A collaborative study by Harry Asada (MIT) and Roger Kamm (Penn State) and colleagues just published in Lab on a Chip has been causing a bit of a stir on the blogosphere recently. The article describes the stimulation of muscle, not by electrical signals as used in the body, but by light. The team engineered skeletal muscle tissue to contain a light-responsive protein, which allowed it to contract when blue light was shone on it, as shown in the video below from the MIT press release:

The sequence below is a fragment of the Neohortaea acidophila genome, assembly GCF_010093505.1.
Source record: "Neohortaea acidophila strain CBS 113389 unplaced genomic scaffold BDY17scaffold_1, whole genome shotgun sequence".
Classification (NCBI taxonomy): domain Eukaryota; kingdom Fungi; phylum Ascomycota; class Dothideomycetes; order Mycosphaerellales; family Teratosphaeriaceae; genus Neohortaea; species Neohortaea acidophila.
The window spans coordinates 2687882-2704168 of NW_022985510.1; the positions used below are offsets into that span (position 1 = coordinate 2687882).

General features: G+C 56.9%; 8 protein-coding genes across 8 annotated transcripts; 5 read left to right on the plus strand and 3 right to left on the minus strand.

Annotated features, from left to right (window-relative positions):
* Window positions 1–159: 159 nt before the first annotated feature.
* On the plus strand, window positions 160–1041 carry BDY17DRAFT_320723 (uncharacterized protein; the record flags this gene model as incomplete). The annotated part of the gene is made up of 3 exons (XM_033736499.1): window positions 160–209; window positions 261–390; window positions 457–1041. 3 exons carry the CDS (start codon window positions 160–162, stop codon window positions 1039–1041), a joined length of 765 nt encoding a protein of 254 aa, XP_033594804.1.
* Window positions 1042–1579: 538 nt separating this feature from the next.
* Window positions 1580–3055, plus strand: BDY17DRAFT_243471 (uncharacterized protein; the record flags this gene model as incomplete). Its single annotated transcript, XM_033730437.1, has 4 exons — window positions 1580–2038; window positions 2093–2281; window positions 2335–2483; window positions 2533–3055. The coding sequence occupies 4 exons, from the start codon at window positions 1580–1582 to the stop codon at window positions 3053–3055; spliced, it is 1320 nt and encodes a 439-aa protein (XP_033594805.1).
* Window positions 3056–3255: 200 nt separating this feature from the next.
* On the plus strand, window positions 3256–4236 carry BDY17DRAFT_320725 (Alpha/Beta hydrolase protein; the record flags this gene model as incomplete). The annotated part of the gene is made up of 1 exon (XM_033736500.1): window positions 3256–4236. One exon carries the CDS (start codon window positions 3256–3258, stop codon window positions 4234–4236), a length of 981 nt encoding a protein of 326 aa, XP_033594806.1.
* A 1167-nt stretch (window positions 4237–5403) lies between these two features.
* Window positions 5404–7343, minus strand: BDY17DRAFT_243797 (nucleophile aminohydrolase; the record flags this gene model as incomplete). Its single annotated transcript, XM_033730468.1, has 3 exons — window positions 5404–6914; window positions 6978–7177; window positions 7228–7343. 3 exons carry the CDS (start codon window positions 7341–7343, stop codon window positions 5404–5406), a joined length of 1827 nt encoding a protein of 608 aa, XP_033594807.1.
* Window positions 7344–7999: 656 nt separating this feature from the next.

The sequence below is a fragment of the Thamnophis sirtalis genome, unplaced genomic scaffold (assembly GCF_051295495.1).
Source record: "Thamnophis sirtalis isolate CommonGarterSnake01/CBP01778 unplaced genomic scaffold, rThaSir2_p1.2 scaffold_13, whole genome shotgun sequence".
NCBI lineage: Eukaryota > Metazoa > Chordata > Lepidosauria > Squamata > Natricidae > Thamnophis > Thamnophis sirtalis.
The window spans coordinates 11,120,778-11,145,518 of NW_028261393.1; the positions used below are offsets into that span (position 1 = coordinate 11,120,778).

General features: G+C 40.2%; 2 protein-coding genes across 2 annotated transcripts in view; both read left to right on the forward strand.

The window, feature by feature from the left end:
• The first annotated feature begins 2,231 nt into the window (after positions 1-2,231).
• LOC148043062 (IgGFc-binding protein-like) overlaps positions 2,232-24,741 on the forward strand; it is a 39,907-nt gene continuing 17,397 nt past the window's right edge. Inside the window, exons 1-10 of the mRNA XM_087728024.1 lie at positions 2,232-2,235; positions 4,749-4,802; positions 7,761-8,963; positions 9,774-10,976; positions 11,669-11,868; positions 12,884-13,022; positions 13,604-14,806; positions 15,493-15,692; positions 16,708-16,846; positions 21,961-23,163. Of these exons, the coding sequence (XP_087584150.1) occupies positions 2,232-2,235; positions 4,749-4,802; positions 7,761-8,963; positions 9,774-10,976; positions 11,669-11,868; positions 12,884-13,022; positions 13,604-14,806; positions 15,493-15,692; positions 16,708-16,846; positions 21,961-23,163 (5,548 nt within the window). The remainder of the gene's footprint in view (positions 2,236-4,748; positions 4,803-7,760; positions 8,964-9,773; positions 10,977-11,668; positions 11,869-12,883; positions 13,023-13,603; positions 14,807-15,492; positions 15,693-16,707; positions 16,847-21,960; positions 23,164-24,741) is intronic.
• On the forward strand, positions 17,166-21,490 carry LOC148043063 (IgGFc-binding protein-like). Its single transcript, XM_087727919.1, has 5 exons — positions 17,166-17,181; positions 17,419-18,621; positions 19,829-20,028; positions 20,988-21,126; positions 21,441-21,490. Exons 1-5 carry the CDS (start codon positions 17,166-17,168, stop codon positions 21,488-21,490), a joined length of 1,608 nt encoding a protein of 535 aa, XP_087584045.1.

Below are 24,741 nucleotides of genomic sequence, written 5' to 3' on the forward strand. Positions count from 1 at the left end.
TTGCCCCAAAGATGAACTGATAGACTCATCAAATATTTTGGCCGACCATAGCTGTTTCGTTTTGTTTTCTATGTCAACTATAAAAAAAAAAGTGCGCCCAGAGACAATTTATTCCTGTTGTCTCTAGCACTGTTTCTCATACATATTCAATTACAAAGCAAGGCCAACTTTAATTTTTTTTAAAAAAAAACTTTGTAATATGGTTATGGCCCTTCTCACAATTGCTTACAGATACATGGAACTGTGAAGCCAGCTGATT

Jumping straight from this amazing achievement to the future, several blogs have already discussed the potential of this technology for advanced biorobotics (this article was our favourite). Professor Asada is a little more modest and discusses the potential of the engineered muscle to control endoscopes or be used in drug screening programmes.
Read the paper here or take a look at some of the posts on the topic:
Machines like us
Researchers engineer light-activated skeletal muscle
Formation and optogenetic control of engineered 3D skeletal muscle bioactuators
Mahmut Selman Sakar, Devin M Neal, Thomas Boudou, Michael A Borochin, Yinqing Li, Ron Weiss, Roger Kamm, Christopher S. Chen and H Harry Asada
Lab Chip, 2012, Accepted Manuscript